Up & Coming Weekly

January 11, 2022

Up and Coming Weekly is a weekly publication in Fayetteville, NC and Fort Bragg, NC area offering local news, views, arts, entertainment and community event and business information.

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Page 27 of 36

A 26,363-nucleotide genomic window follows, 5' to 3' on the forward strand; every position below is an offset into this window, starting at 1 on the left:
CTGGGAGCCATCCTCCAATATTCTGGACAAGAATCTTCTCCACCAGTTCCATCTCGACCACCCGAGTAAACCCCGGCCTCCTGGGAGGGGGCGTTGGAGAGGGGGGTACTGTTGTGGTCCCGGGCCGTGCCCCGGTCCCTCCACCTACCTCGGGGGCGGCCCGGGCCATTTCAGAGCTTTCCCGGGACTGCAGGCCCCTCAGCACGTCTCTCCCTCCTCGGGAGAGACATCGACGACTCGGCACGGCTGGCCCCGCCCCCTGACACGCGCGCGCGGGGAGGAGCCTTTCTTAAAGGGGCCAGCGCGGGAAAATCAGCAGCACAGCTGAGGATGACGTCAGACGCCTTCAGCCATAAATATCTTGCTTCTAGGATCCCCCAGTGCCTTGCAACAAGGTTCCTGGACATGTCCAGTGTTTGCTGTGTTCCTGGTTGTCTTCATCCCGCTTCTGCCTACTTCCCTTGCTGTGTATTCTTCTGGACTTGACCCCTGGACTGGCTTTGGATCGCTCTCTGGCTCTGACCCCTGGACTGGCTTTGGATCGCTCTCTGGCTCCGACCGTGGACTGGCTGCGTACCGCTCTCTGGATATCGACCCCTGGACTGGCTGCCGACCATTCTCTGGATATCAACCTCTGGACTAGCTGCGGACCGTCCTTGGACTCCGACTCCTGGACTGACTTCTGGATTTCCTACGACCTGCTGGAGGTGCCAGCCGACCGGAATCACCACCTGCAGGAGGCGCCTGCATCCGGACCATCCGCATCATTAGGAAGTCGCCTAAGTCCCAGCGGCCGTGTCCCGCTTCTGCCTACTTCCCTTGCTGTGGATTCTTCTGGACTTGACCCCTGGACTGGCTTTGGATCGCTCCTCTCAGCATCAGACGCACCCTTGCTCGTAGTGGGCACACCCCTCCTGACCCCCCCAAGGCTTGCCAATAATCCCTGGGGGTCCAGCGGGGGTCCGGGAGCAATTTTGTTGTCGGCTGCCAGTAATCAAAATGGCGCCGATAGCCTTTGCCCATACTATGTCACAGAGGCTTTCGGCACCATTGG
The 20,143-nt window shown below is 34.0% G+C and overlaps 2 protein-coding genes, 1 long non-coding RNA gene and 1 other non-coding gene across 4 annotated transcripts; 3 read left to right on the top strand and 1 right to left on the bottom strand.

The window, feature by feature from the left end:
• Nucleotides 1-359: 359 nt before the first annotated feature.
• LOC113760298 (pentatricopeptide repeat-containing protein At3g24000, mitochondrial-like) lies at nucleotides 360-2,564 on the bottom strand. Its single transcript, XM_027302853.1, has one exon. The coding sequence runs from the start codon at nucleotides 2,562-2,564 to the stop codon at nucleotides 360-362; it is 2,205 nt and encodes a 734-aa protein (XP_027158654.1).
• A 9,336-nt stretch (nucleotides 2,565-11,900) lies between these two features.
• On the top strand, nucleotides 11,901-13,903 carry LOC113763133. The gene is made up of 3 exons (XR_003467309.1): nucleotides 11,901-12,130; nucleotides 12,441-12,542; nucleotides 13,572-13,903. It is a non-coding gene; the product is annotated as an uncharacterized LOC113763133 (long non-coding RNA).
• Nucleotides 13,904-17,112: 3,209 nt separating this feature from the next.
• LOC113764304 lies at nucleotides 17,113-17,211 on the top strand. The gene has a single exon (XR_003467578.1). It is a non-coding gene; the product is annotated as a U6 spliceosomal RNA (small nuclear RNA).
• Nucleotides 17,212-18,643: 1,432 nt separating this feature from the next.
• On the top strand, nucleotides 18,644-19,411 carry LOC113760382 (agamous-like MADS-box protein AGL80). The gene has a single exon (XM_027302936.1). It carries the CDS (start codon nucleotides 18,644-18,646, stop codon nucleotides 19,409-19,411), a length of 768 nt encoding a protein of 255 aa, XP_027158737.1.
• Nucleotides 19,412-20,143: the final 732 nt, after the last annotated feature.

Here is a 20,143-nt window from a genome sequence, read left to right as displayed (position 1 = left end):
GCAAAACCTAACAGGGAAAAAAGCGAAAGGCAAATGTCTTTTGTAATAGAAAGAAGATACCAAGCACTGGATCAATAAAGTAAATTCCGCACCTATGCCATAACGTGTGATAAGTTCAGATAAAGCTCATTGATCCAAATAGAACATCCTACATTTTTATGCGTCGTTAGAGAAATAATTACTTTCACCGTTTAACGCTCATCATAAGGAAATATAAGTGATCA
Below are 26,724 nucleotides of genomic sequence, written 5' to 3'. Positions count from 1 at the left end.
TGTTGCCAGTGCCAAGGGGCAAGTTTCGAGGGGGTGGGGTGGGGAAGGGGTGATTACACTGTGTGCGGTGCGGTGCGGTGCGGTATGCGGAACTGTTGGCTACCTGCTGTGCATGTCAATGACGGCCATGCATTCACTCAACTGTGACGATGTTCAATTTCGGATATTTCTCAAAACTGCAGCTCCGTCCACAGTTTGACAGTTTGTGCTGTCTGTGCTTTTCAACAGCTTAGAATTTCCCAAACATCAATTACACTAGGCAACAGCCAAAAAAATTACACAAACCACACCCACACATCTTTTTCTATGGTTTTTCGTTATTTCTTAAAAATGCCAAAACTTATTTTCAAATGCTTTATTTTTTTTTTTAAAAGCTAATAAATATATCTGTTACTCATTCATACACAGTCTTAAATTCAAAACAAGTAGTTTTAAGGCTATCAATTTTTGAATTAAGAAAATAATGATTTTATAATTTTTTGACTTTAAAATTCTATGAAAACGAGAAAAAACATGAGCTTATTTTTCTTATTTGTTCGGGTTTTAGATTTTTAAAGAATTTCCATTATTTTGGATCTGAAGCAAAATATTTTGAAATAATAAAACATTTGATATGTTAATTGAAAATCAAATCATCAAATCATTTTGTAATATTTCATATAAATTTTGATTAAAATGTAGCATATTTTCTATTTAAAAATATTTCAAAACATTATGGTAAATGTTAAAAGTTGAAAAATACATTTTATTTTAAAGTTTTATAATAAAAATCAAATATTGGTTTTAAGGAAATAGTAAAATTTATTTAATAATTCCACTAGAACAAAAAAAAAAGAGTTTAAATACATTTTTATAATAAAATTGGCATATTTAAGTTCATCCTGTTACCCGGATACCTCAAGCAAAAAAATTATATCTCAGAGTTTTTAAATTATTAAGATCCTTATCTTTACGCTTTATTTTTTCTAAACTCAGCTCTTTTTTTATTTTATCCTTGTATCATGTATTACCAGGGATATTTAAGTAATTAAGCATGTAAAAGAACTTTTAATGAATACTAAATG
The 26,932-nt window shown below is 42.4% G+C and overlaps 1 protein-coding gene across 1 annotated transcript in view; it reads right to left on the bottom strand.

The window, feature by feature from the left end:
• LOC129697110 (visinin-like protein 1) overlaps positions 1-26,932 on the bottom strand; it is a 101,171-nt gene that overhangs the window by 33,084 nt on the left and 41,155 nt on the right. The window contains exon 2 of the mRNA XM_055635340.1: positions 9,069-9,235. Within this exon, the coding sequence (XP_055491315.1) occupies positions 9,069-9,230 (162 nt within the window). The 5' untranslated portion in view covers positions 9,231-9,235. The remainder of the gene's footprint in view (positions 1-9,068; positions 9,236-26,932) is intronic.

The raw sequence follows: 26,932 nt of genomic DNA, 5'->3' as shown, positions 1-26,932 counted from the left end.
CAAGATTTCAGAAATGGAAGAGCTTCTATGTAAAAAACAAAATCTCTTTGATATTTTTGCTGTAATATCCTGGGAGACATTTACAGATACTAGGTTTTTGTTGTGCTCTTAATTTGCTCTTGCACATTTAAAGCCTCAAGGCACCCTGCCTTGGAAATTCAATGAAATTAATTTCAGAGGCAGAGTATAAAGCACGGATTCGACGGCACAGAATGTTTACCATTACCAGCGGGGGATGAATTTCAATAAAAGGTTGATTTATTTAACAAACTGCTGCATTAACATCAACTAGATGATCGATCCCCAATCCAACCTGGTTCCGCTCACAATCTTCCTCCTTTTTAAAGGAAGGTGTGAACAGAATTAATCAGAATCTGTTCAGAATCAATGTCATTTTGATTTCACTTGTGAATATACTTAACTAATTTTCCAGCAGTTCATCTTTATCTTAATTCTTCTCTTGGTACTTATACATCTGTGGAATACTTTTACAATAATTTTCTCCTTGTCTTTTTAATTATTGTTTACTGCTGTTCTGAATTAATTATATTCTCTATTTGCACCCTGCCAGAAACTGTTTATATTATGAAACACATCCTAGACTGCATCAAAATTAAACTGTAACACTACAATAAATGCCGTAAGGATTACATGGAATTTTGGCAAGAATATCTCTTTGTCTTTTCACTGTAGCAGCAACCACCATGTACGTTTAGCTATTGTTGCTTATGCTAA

WWW.UPANDCOMINGWEEKLY.COM JANUARY 12, 2022 - JANUARY 18, 2022 UCW 15 How often do we encounter people impacted by homeless- ness? Do you know they are there? Or have you trained yourself not to look at them? You may re- member, if you think on it, where someone homeless hangs out, panhandling day after day, maybe with a sign that reads "God Bless You." e newest Arts Council of Fayetteville Cumberland County (ACFCC) exhibit, "I AM SOME- BODY – Faces of Homelessness Exhibition: Works by Dona Mar- lowe," is on display until Jan. 22. Individuals interested in seeing the show can do so at e Arts Center located at 301 Hay St. in historic downtown Fayetteville. "ese images must be seen to be felt," Marlowe explains. "Get- ting to know the people depicted in my photographs, I invited them to participate in my artistic repre- sentation of them — including a welcomed invitation to visit this exhibit." e idea for the exhibit came to Marlowe when she realized that when she encountered the home- less, she always averted her eyes, pretending not to notice these individuals. She wondered what it must be like to be unseen. is realization caused Marlowe to think about how the unhoused community is around us but not acknowledged, and certainly not with us. "How must it feel to be excluded by most, if not all, of society," Mar- lowe asked. She decided to create photo- graphs and mixed media por- traits, but she didn't do it herself. She had help. Stacey Buckner, the owner of Off-Road Rescue, intro- duced Marlowe to the homeless community and another helper also helped find an additional two people to participate. Sam Robbins' song, "Hard to Hate," was adapted for the show to play during the exhibit. Fifty percent of the proceeds from all sales of the photographs will be donated to Off-Road Out- reach. Marlowe's portrait of an indi- vidual named William, featured in this exhibit, was selected for the 2021 Annual Juried Exhibition by the Artist Collective in Spar- tanburg, South Carolina. She sees "I AM SOMEBODY - Faces of Homelessness" as the first of many projects on her journey as a photo activist. She uses her art to fight for unseen, unheard, forgotten or powerless people. She hopes that the masses will open their eyes to those struggling and do what we can to help them. ACFCC, who are hosting the ex- hibit, are a tax-exempt 501(c)(3) organization based in Fayetteville. ey support individual creativity, cultural preservation, economic development and lifelong learn- ing through the arts. Founded in 1973, the ACFCC has served as a link between art- ists, arts and cultural organiza- tions and the greater community by administering programs in partnership with a variety of local agencies to stimulate economic growth, reinforce child education through the arts and enhance the cultural identity of the arts and entertainment district. is event is free and open to the public. For additional in- formation visit, www.WeAreT- heARTS.com/iamsomebody or call, 910-323-1776. EVENTS ELAINA J. MARTIN, Staff Writer. COMMENTS? editor@upandcomin- gweekly.com. 910-484-6200. Who is the most famous North Caro- linian today? If you check the latest edition of the World Almanac as I do this time every year, you will find a list of "Famous North Carolinians." at list includes the following people but not today's most famous person from our state. Read over the names on the World Almanac list and then I will tell you today's most famous person: David Brinkley, Shirley Caesar, John Coltrane, Stephen Curry, Rick Dees, Elizabeth Hanford Dole, Dale Earnhardt Sr., John Edwards, Ava Gardner, Richard Jordan Gatling, Billy Graham, Andy Griffith, O. Henry, Andrew Jackson, Andrew Johnson, Michael Jordan, William Ru- fus King, Charles Kuralt, Meadowlark Lemon, Dolley Madison, elonious Monk, Edward R. Murrow, Richard Petty, James K. Polk, Charlie Rose, Carl Sandburg, Enos Slaughter, Dean Smith, James Taylor, omas Wolfe. But that list does not include the North Carolinian most talked about across the world these past few days: a man who grew up in the Tally Ho com- munity of Granville County. On Christmas Day a $10 billion giant telescope to replace the aging Hubble scope was launched from French Gui- ana. So far, the launch has been suc- cessful. e device is already preparing to begin its observations by unfolding its antenna, mirror, and tennis-court- sized sunshield, as it moves toward a final orbit. e Hubble, at work for more than 30 years, was named for Edwin Powell Hubble, an American astronomer who died in 1953. He was an important astronomer whose work provided evi- dence that the universe is expanding. e new observatory-telescope will be about 100 times more sensitive than the Hubble. As described by Dennis Overbye in the October 20, 2021, edi- tion of e New York Times, "Orbiting the sun a million miles from Earth, it will be capable of bringing into focus the earliest stars and galaxies in the universe and closely inspecting the atmospheres of nearby exoplanets for signs of life or habitability." So, what does all this have to do with Granville County and the most talked- about North Carolinian? e new telescope is named the James Webb Space Telescope. Like the Hubble, the James Webb Space Tele- scope, or JWST, or Webb Telescope, or simply the Webb, will be in almost every news story about space explo- ration for many years. Every young person studying astronomy or reading about space will see his name. It will be everywhere. Why is this critical device named for Webb? Lewis Bowling, who, like Webb grew up working in the tobacco fields and barns of Granville County, explained in his column in the December 30, 2021, edition of the Oxford Public Ledger, Granville County's twice-weekly news- paper. "James Webb, who grew up in the sticks like me, surrounded by great big fields of tobacco was the man most responsible for leading us to the moon. Let me clarify something: James Webb was born in Tally Ho near Stem, so he was a country boy like me, but obvi- ously a lot smarter. Webb knew and worked for several presidents and was the National Aeronautics and Space Administration director under Presi- dents Kennedy and Johnson. As North Carolina Congressman L. H. Fountain once said, 'for the first time since the beginning of the world there are now footprints on the moon, and the major share of credit goes to a distinguished son of Granville County, James E. Webb.'" I would make a bet that there will be a new entry in the 2023 World Alma- nac's list of "Famous North Carolin- ians." James Webb from Tally Ho. D.G. MARTIN, Host of UNC's Book Watch. COMMENTS? Editor@upand- comingweekly.com. 910-484-6200. LITERATURE The famous man from Tally Ho by D.G. MARTIN Artist advocates for homeless through exhibit by ELAINA J. MARTIN I AM SOMEBODY F A C E S O F H O M E L E S S N E S S WORKS BY DONA MARLOWE JANUARY 3 - JANUARY 22 THE ARTS CENTER 301 HAY STREET. FAYETTEVILLE, NC Promotional image for the new Arts Council of Fayetteville Cumberland County exhibit, " I AM SOMEBODY – Faces of Homelesness." (Image cour- tesy of the Arts Council of Fayetteville Cumberland County.)